Summit News

Kremlin adviser calls for Russia VAT cut

MOSCOW (Reuters) - Russia has allocated sufficient funds to help the economy out of recession, but a cut in value added tax could provide future stimulus, the Kremlin’s top economic adviser Arkady Dvorkovich said on Tuesday.

The Kremlin's top economic aide Arkady Dvorkovich talks to Reuters in Moscow September 15, 2009. REUTERS/Denis Sinyakov

Within three to four years, the recession-hit economy should be growing at 5-6 percent in gross domestic product terms (GDP), Dvorkovich told Reuters Russia Investment Summit.

“This is not too ambitious,” Dvorkovich said. “We should not aim at a lower rate.”

He also proposed cutting the value added tax (VAT) rate to “no more” than 12 percent from a current 18 percent in 2011, to compensate for a planned rise in social security payments.

“It needs to have not just a mathematical impact but an impact on behavior, to remove the incentive of avoiding this tax,” he said, adding that a 12 percent tax should achieve this.

Russia’s economy has started showing miniscule signs that the economic decline is moderating, following a 10.1 percent contraction in GDP in the first half of the year.

The ruble has also shown some stability, after shedding more than a third of its value during the winter.

The currency should stay broadly stable, Dvorkovich said, adding that he does not see a “major danger” to the rouble’s rate unless crude oil falls below $40 a barrel.

On Tuesday, a barrel of the Urals, Russia’s top blend, traded at around $66.30, while the rouble closed broadly flat on the day at 37.21 versus a currency basket.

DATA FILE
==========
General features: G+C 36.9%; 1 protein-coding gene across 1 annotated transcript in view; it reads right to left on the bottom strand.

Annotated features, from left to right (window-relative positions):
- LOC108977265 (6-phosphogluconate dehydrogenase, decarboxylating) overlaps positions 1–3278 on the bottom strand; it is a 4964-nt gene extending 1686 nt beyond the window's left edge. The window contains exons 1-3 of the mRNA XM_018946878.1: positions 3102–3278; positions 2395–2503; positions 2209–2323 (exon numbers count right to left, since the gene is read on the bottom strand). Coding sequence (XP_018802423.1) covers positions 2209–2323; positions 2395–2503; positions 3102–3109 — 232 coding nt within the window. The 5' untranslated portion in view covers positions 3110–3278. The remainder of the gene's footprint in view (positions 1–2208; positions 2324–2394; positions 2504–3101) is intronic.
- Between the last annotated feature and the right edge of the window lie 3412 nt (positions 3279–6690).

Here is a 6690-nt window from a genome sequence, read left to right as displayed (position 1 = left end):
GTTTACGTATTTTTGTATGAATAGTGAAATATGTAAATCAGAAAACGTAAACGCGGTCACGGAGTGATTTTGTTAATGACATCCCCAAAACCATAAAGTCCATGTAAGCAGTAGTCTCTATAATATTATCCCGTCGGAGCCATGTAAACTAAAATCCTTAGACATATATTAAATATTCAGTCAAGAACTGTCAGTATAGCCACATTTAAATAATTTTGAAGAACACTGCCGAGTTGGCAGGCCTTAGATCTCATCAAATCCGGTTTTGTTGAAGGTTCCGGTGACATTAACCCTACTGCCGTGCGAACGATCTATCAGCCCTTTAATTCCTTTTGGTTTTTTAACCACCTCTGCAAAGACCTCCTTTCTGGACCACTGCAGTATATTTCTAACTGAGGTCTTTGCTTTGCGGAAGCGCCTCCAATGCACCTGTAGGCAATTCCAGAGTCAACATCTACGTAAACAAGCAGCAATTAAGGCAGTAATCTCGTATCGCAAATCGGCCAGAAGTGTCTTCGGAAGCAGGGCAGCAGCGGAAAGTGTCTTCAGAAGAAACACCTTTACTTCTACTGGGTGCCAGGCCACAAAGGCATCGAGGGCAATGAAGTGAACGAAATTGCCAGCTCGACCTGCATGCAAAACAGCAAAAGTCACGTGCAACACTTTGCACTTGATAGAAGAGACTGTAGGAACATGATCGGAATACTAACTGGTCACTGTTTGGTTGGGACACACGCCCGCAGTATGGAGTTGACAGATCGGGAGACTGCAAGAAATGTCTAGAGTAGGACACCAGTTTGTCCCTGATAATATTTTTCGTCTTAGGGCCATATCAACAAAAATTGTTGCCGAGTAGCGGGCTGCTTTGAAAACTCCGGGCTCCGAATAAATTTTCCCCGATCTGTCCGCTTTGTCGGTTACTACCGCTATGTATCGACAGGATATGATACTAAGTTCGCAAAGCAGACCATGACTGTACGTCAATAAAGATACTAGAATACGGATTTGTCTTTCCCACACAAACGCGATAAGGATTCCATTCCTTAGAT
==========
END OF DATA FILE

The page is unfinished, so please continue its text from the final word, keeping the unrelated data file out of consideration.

But the country has not lifted itself out of the crisis yet, Dvorkovich said. Data on Tuesday showed that industrial output recorded a monthly fall of 3.0 percent in August -- the first such decline in three months.

To ensure stable and sustainable growth some reforms were needed, including in Russia’s tax system, Dvorkovich said.

The tax issue continues to divide Russia’s officials in the time of crisis, just as it did during years of prosperity Russia enjoyed throughout most of the decade.

Finance Minister Alexei Kudrin has said frequently that tax cuts would undermine falling budget revenues. Dvorkovich and the Economy Minister Elvira Nabiullina have urged lower taxes to ease burdens on companies and stimulate investment in the real sector of the economy.

(Editing by David Cowell)

Additional reporting by Toni Vorobyova; writing by Lidia Kelly